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Many non-riding friends have asked me to explain when I say that riding a motorcycle is relaxing. I try to remember the context of a question when I find it to be of a peculiar nature. To me, that question is peculiar because they know I ride all the time. Why would I ride all the time if it was not relaxing? So I find the question peculiar. But, as I said, keep in mind the context.
For many people, riding a motorcycle is just too fast. At any speed. There’s too much wind, too much noise, too much heat, cold, vibration, etc. Many people think they are exposed to speed when they ride in their cars, but they aren’t. Their frame of reference is the car’s interior, not the world going by them outside. So removing them from that cocoon is a slap in the face about what’s really going on with a vehicle in motion.
Back to the question. Why is it relaxing to me, and to most regular riders? I can’t speak for all, but I myself occasionally have trouble slowing my mind down. My thoughts race and wander away from the task at hand. Staying focused through an entire work day is a challenge in itself. I want things to move faster.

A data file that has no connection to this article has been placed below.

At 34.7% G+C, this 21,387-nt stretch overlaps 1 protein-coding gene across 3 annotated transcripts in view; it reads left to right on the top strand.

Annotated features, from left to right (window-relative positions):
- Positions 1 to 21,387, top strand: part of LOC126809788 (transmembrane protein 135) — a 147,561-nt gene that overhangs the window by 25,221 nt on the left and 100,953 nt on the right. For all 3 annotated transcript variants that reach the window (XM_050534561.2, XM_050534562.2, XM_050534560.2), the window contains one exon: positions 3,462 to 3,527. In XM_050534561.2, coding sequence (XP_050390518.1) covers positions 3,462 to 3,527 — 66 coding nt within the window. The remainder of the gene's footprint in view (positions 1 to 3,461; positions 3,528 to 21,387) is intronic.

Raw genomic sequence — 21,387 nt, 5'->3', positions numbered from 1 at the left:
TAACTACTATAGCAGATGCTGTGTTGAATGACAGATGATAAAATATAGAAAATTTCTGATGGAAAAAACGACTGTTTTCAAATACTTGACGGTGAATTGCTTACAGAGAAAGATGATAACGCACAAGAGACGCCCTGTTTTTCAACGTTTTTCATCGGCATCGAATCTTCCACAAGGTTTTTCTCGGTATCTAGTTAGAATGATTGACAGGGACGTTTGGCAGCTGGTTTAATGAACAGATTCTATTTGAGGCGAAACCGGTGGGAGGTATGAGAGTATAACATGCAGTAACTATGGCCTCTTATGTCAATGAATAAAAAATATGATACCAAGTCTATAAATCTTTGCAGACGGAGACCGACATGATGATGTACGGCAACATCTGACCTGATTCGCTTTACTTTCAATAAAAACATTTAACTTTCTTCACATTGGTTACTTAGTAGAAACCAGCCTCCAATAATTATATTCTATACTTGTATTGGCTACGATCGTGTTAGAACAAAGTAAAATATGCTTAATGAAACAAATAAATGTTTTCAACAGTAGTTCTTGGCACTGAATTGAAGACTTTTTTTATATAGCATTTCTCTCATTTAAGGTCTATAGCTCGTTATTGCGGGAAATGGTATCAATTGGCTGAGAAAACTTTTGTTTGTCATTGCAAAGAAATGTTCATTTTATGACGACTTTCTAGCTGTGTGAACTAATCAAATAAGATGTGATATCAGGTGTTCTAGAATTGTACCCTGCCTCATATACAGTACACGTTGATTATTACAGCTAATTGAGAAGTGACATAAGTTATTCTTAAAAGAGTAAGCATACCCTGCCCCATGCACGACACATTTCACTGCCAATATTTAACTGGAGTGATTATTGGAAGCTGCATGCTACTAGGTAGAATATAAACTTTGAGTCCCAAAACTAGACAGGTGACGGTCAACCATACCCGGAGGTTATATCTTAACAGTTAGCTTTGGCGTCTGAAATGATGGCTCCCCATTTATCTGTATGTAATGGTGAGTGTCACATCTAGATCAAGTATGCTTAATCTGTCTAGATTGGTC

On a motorcycle, things do move faster. All things. Especially the occasional bug whizzing past my head. As speed increases, the increase in wind, noise and vibration is not linear, but exponential and so is the sensory input. Somewhere, at a certain speed (it varies each day), the world is finally moving past so quickly that it catches up to my thoughts and I feel calm. All the while I am contemplating some issue at work and at home, I’m also making note of the temperature, road conditions, sunlight and shadows, birds, cars and falling leaves. Each second requires that I process and re-process all these things many times over.
For the some people, this is too much. It’s too fast, at any speed. The constant feeling of playing “catch up” to everything going on around them prevents them from relaxing, so riding is stressful. I say, don’t take up any hobby or past time that stresses you out. What’s the point? They should make the smart choice (for them) and not ride. They’re probably better at focusing on slower moving things for longer periods of time and will end up as my boss, anyway. So there’s the upside of the tradeoff. There’s always an upside.
Sometimes I wonder how I would ever truly relax without being able to ride a motorcycle. How would I work through tangled, complex issues without the calming effects of the wind, the hum of the engine between my knees and the pavement rushing by just 6 inches under my feet? Not really sure I could. But I know that as long as I can, you’ll never see my picture on any “wanted” posters or my bike parked outside a psychiatrist’s office.
Until next time, stay tuned and upright,